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USAGE OF CHIPS
To use the chip, a physician or lab technician extracts a sample of an organism's DNA from a bit of blood or tissue. The DNA is purified, replicated, split into single strands and finally cut up by enzymes into small pieces. Each piece in this DNA hash is then tagged with a fluorescent molecule. At the moment, lab technicians do this work, but all these processes could soon be carried out in computer-controlled reaction chambers squeezed onto the same chip as the microarrays.
This mixture is then washed over the chip. If a DNA strand in the hash meets a complementary counterpart on the chip, the matching sections zip together to form a double strand. The better the match, more the bonds between the strands, and stronger the join. The array is then flushed with a chemical solution that breaks apart all b: the best-matched double strands. In theory, the pair that remain are perfect fits. In practice, however, there is a 5% error rate. So a typical chip has built-in redundancies - additional test sites with the same unique DNA fragment, each offering a second opinion on the results of the others.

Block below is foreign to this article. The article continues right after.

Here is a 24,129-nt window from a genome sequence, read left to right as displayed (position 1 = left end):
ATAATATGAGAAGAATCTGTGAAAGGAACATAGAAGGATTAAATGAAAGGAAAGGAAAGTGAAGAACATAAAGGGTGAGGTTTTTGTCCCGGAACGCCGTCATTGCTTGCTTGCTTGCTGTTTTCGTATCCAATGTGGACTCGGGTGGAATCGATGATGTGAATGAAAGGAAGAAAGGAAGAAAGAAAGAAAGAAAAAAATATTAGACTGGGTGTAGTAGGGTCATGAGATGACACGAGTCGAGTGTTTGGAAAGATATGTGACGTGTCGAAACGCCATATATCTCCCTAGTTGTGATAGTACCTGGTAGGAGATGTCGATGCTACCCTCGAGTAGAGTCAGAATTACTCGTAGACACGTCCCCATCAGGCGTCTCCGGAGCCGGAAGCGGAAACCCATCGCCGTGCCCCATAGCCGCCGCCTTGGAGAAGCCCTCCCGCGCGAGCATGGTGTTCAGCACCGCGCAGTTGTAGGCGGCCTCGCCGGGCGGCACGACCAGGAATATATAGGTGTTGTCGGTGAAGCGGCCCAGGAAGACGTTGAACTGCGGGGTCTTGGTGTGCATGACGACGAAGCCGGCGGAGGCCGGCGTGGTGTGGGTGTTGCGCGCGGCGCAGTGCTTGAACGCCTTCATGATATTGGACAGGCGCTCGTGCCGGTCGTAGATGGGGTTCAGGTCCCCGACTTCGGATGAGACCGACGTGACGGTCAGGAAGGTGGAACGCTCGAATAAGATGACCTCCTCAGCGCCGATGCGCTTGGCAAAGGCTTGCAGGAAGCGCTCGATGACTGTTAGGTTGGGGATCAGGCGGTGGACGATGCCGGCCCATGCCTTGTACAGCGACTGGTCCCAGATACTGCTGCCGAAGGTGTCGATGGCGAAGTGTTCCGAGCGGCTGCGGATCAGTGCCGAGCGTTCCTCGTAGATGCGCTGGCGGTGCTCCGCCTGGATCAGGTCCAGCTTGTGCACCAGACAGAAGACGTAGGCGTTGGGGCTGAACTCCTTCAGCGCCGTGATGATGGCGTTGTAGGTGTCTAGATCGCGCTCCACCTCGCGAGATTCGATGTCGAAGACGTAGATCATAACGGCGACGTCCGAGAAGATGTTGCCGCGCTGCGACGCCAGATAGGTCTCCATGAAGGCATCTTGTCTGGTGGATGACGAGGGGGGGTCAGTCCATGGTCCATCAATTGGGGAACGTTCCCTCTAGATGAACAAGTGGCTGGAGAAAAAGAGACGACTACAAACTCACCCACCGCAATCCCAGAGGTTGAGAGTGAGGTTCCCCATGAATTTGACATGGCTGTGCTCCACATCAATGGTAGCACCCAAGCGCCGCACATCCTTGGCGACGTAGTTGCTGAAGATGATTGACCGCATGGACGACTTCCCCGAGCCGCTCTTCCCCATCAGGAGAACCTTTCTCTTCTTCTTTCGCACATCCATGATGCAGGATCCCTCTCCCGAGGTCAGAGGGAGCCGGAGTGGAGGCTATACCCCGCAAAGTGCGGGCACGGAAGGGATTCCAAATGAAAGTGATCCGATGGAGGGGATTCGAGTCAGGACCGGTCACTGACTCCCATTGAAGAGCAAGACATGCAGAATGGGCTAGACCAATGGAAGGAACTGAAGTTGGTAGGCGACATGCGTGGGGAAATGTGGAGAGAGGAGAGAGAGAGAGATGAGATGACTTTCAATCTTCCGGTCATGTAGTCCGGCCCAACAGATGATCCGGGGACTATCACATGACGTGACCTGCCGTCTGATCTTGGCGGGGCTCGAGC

When the flushing is complete, a computer reads the location of any fluorescent tags shining from the chip's surface and matches those locations to its record of the nucleotide chains deposited at those points. The result - a full catalogue display of all the genetic ingredients. Ciphergen's ProteinChip System offers sophisticated software solutions for acquiring organizing, and analyzing SELDI data. Developed in conjunction with the ProteinChip Reader, ProteinChip Software provides a user-friendly tool that allows simple, straightforward data acquisition and rapid, automated analysis of multiple experiments on a array.